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I eschew your sexuality, too

There are things I want to bring to your attention, but I have little time to entertain you lot this week because one of Arkansas’s native sons is visiting, and he must be entertained. In the interim, read this essay by Michael Bérubé, which illustrates and discusses the significant ethical problems surrounding the testing of fœtuses for genetic diseases. More to come about it, but in short, Bérubé hits the point where I find last week’s humanificating both useful and difficult.

Not unrelated, purity in sexuality is also passé:

P.S. What Greek word is equivalent to the Latin familia (which is of course the English family)? What about Greek for contemplation or meditation?



Laura is going to have to come through on the P.S., I’ve forgotten everything.

Come to think of it, I do have a giant Bible concordance with Greek equivalents—I could open that. So I suppose I’m not helpless. (And last night I did try on the online etymology dictionary, but of course the words I think of all have latin roots, and there’s no linkages…) I’ll look that stuff up and see what I see; you can tell me if it rings a bell.

That might yield fruit, but be warned, NT Greek is but a pale, impoverished shadow of classical Greek, which I’m guessing is what you’re interested in (has this to do with Arendt)?

Not Arendt, though she also might bear fruit, but another project I’m thinking on.

That might be your best bet, though I’ll try to work on it later tonight or tomorrow. A good deal of my Greek stuff is still packed or in Iowa, or both.

First shot: so the concordance gives for “family” what’s to be expected, patria, but goes oikia for “household.”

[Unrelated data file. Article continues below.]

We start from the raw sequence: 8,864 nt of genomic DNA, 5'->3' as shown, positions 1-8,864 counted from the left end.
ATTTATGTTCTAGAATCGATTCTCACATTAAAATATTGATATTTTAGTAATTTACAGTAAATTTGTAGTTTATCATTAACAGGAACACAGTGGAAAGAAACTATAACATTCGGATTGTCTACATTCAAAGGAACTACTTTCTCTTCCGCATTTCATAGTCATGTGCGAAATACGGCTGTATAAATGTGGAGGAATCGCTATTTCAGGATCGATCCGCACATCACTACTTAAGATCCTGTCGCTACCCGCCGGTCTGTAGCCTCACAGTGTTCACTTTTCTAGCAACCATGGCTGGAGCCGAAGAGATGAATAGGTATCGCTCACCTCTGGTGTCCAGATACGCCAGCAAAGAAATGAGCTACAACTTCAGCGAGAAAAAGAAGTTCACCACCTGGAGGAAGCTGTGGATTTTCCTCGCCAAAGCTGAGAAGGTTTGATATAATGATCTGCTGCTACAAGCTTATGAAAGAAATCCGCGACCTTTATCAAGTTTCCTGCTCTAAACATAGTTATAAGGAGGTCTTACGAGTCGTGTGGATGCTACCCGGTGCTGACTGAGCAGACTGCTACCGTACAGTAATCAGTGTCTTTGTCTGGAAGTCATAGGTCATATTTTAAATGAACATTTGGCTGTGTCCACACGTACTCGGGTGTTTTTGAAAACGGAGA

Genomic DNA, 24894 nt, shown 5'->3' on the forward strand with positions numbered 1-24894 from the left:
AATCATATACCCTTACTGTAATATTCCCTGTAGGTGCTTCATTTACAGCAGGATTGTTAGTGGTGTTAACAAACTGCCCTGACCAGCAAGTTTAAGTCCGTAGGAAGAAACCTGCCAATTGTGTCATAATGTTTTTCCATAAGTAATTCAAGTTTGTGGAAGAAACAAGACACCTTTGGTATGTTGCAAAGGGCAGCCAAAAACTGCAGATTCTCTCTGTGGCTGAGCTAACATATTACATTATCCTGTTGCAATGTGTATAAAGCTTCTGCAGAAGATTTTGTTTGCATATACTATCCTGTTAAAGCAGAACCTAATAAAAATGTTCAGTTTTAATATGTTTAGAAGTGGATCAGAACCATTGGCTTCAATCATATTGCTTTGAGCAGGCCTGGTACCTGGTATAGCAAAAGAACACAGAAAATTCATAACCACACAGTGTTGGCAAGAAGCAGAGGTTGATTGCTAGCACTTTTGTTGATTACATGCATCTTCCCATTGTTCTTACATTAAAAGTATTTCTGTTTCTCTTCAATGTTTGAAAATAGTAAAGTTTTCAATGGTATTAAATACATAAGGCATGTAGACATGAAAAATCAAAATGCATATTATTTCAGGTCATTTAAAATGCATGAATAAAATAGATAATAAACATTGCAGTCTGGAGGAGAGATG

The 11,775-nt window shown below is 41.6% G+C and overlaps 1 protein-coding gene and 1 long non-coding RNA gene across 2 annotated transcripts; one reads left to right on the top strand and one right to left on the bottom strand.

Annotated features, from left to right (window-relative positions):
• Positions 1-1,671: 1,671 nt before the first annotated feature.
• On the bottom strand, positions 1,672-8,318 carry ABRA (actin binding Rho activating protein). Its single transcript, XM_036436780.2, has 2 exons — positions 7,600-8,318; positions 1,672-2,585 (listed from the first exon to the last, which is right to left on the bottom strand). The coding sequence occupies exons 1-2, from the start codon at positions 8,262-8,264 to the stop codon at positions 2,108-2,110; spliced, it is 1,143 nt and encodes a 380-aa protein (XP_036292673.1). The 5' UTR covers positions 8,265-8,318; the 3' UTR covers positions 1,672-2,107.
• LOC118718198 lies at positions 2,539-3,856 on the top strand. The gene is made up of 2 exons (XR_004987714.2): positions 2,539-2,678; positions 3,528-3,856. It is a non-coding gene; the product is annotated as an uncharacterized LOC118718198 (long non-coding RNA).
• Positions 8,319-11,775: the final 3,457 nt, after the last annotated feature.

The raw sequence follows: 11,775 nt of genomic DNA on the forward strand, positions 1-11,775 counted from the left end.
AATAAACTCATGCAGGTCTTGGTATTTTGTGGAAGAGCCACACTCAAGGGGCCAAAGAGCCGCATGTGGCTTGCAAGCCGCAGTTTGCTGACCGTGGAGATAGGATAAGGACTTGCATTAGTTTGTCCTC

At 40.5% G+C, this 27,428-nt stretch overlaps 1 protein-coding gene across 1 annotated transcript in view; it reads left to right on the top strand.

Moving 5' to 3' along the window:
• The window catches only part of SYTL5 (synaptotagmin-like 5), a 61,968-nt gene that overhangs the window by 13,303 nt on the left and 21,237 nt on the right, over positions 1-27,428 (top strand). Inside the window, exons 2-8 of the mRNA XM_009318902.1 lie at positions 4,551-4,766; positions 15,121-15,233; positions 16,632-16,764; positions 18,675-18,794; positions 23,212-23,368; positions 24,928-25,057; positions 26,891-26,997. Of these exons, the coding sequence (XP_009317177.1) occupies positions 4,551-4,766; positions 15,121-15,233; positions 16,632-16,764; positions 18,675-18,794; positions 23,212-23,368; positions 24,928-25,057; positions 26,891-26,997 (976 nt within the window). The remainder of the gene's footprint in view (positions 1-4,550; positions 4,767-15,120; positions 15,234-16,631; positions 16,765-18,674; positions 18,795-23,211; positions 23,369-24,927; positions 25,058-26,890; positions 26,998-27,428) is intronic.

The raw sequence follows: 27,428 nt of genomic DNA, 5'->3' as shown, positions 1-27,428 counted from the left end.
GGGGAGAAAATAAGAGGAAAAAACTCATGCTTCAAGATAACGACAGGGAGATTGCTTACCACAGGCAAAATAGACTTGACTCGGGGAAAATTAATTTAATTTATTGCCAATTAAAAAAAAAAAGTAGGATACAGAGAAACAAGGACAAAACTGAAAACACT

JH is on the money about NT Greek, which is what my mother’s professor liked to call “a late, demotic form.” (Unless of course he was talking about Medieval Latin, which, while not precisely parallel to NT Greek is similarly not the Real Thing.)

Anyway, the Big Liddell (to distinguish it from the Middle Liddell and the Little Liddell, and which is to Attic Greek what the OED is to English) gives you quite a few references for oikia. Of course, they’re all in Greek, but if you keep clicking through you can get some English translations to give you a bit better of an idea. I don’t know that any of them are quite what you’re looking for, though.

Doing English-to-Greek translation is difficult, because there aren’t really English-to-Greek lexicons, because almost no one is crazy enough to try to write in Greek.

Genos might be another option.

Anyway, Perseus is worth poking around in (and it’s way, way, way more complete than when I was in college, when it was mostly just a pipe dream).

Incidentally, if anyone’s wanting to read the Berube (sorry, can’t get the accents to work!) article mentioned above and getting a “you must pay for this” screen, it’s available through various databases (ProQuest, LexisNexis, and Opposing Viewpoints Resource Center, and possibly others, although I’ll note that I wasn’t able to dig it up in ProQuest, though I didn’t try very hard) that you may have access to if you’re connected to an academic institution or large public library system. If you’re unable to get it that way, let me know [newrambler at gmail dot com] and I’ll hook you up.

Paywall, I denounce you!

(On your Mac it’s easy: Command + E, then hit e again. The other easy way to get Bérubé‘s accents at this point, especially on a PC, is to cut & paste from the Bérubé above. Otherwise it’s a bunch of nonsense keystrokes…)